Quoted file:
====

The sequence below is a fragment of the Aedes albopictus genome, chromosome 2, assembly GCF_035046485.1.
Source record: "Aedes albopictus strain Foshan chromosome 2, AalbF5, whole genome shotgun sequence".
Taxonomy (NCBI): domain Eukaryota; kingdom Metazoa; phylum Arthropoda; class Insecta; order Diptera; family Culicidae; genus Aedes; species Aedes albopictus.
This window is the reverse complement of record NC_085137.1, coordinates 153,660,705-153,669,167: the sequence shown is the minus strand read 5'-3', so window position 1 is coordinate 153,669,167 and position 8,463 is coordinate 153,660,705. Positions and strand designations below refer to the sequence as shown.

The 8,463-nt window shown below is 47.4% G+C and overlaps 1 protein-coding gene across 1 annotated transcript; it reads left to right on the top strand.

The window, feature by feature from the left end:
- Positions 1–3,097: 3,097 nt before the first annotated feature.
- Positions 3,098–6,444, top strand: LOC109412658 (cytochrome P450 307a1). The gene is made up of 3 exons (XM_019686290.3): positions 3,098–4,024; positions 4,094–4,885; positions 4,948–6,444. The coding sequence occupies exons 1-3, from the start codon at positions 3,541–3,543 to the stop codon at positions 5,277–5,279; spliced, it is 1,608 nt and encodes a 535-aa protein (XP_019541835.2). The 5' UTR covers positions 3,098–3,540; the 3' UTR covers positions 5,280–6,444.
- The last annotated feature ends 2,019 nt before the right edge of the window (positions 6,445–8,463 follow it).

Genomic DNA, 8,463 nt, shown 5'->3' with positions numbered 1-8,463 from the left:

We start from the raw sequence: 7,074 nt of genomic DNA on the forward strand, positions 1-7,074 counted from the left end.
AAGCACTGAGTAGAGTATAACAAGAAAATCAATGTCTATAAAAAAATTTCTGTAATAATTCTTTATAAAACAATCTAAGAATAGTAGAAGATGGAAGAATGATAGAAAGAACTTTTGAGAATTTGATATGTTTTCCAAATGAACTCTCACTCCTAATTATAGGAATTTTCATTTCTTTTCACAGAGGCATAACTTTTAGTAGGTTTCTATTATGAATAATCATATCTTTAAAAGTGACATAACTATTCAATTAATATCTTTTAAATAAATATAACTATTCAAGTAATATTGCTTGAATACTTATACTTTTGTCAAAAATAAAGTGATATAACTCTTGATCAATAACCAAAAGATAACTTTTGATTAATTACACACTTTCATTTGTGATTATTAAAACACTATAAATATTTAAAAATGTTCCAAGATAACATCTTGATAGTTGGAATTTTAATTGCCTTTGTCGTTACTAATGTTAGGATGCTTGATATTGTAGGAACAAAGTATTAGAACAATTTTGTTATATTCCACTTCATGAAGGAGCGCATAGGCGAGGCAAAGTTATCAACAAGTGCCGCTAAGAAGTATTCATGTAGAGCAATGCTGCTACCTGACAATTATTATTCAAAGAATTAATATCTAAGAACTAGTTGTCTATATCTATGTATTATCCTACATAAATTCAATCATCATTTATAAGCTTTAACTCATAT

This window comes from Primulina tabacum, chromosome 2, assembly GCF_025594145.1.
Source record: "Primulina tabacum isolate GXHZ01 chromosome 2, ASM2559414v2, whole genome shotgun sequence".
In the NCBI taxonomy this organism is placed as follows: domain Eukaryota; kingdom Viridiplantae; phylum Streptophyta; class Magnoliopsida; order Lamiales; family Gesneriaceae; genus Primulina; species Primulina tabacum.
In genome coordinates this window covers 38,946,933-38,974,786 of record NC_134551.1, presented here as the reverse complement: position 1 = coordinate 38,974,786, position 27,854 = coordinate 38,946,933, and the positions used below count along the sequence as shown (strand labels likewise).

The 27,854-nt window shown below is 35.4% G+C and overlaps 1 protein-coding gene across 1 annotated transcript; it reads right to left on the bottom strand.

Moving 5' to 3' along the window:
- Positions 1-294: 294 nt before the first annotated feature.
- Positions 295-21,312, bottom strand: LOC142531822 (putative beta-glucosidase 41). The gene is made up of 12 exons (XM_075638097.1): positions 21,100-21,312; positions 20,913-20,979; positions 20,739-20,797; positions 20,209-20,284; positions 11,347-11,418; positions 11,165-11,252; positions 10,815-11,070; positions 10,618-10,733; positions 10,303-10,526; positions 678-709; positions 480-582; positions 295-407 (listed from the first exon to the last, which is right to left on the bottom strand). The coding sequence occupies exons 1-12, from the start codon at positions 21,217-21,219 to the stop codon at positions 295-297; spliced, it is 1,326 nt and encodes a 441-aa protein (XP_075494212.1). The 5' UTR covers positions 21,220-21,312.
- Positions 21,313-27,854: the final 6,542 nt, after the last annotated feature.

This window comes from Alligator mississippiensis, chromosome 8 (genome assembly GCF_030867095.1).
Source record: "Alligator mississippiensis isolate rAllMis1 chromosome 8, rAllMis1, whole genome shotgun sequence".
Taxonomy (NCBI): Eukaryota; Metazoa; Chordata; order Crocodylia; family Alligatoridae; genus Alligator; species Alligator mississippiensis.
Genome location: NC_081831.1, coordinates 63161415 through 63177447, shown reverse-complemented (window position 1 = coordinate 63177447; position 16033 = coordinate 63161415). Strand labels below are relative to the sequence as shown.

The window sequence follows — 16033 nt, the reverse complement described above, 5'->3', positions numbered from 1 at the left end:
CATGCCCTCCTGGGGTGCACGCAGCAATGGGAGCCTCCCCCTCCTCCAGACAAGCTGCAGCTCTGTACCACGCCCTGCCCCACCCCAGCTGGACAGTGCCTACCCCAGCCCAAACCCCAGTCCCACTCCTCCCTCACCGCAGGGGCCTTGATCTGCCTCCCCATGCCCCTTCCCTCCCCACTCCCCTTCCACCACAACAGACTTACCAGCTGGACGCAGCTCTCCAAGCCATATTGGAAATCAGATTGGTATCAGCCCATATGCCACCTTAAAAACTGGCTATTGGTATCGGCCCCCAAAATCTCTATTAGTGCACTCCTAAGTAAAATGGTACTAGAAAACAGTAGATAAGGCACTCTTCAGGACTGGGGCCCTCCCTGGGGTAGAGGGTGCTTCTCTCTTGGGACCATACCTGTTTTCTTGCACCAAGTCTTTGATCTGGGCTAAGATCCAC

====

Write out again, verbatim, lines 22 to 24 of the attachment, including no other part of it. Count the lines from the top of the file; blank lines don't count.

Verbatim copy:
This window comes from Alligator mississippiensis, chromosome 8 (genome assembly GCF_030867095.1).
Source record: "Alligator mississippiensis isolate rAllMis1 chromosome 8, rAllMis1, whole genome shotgun sequence".
Taxonomy (NCBI): Eukaryota; Metazoa; Chordata; order Crocodylia; family Alligatoridae; genus Alligator; species Alligator mississippiensis.